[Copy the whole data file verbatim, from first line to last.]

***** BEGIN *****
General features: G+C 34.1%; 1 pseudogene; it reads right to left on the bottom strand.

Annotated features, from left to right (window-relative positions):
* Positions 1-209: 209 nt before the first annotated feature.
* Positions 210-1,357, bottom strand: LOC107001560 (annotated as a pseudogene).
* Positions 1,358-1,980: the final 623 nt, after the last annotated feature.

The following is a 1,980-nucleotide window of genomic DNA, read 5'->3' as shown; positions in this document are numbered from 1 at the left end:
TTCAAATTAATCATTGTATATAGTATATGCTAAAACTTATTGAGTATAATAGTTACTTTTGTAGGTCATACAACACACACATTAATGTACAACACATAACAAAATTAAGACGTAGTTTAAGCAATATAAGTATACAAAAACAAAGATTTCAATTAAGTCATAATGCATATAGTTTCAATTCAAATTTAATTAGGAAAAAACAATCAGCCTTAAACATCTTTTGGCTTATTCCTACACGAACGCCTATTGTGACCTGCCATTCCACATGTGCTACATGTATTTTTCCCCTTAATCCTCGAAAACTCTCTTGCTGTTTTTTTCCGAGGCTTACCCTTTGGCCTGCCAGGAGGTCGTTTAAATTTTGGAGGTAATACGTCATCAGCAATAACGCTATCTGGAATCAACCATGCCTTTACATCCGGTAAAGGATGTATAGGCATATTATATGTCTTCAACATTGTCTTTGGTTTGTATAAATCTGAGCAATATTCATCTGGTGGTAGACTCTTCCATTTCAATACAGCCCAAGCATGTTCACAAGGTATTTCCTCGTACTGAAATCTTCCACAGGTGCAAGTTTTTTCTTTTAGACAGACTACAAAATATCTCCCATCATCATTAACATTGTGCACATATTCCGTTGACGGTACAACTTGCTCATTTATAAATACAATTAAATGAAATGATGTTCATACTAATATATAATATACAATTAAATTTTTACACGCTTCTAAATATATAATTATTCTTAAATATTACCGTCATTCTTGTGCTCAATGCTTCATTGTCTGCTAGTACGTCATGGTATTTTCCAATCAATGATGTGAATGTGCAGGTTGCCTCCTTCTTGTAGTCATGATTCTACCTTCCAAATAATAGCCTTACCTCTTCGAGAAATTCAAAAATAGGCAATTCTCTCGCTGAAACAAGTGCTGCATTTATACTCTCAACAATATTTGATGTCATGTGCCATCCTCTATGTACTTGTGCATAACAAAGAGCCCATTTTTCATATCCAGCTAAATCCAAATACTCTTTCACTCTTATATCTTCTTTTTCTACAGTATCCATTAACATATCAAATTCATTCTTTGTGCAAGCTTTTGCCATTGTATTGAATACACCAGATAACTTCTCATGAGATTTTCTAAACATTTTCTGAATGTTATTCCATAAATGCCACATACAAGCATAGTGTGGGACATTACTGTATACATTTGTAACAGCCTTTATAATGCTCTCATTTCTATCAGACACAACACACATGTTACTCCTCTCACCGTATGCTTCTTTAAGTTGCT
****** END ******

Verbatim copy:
General features: G+C 34.1%; 1 pseudogene; it reads right to left on the bottom strand.

Annotated features, from left to right (window-relative positions):
* Positions 1-209: 209 nt before the first annotated feature.
* Positions 210-1,357, bottom strand: LOC107001560 (annotated as a pseudogene).
* Positions 1,358-1,980: the final 623 nt, after the last annotated feature.

The following is a 1,980-nucleotide window of genomic DNA, read 5'->3' as shown; positions in this document are numbered from 1 at the left end:
TTCAAATTAATCATTGTATATAGTATATGCTAAAACTTATTGAGTATAATAGTTACTTTTGTAGGTCATACAACACACACATTAATGTACAACACATAACAAAATTAAGACGTAGTTTAAGCAATATAAGTATACAAAAACAAAGATTTCAATTAAGTCATAATGCATATAGTTTCAATTCAAATTTAATTAGGAAAAAACAATCAGCCTTAAACATCTTTTGGCTTATTCCTACACGAACGCCTATTGTGACCTGCCATTCCACATGTGCTACATGTATTTTTCCCCTTAATCCTCGAAAACTCTCTTGCTGTTTTTTTCCGAGGCTTACCCTTTGGCCTGCCAGGAGGTCGTTTAAATTTTGGAGGTAATACGTCATCAGCAATAACGCTATCTGGAATCAACCATGCCTTTACATCCGGTAAAGGATGTATAGGCATATTATATGTCTTCAACATTGTCTTTGGTTTGTATAAATCTGAGCAATATTCATCTGGTGGTAGACTCTTCCATTTCAATACAGCCCAAGCATGTTCACAAGGTATTTCCTCGTACTGAAATCTTCCACAGGTGCAAGTTTTTTCTTTTAGACAGACTACAAAATATCTCCCATCATCATTAACATTGTGCACATATTCCGTTGACGGTACAACTTGCTCATTTATAAATACAATTAAATGAAATGATGTTCATACTAATATATAATATACAATTAAATTTTTACACGCTTCTAAATATATAATTATTCTTAAATATTACCGTCATTCTTGTGCTCAATGCTTCATTGTCTGCTAGTACGTCATGGTATTTTCCAATCAATGATGTGAATGTGCAGGTTGCCTCCTTCTTGTAGTCATGATTCTACCTTCCAAATAATAGCCTTACCTCTTCGAGAAATTCAAAAATAGGCAATTCTCTCGCTGAAACAAGTGCTGCATTTATACTCTCAACAATATTTGATGTCATGTGCCATCCTCTATGTACTTGTGCATAACAAAGAGCCCATTTTTCATATCCAGCTAAATCCAAATACTCTTTCACTCTTATATCTTCTTTTTCTACAGTATCCATTAACATATCAAATTCATTCTTTGTGCAAGCTTTTGCCATTGTATTGAATACACCAGATAACTTCTCATGAGATTTTCTAAACATTTTCTGAATGTTATTCCATAAATGCCACATACAAGCATAGTGTGGGACATTACTGTATACATTTGTAACAGCCTTTATAATGCTCTCATTTCTATCAGACACAACACACATGTTACTCCTCTCACCGTATGCTTCTTTAAGTTGCT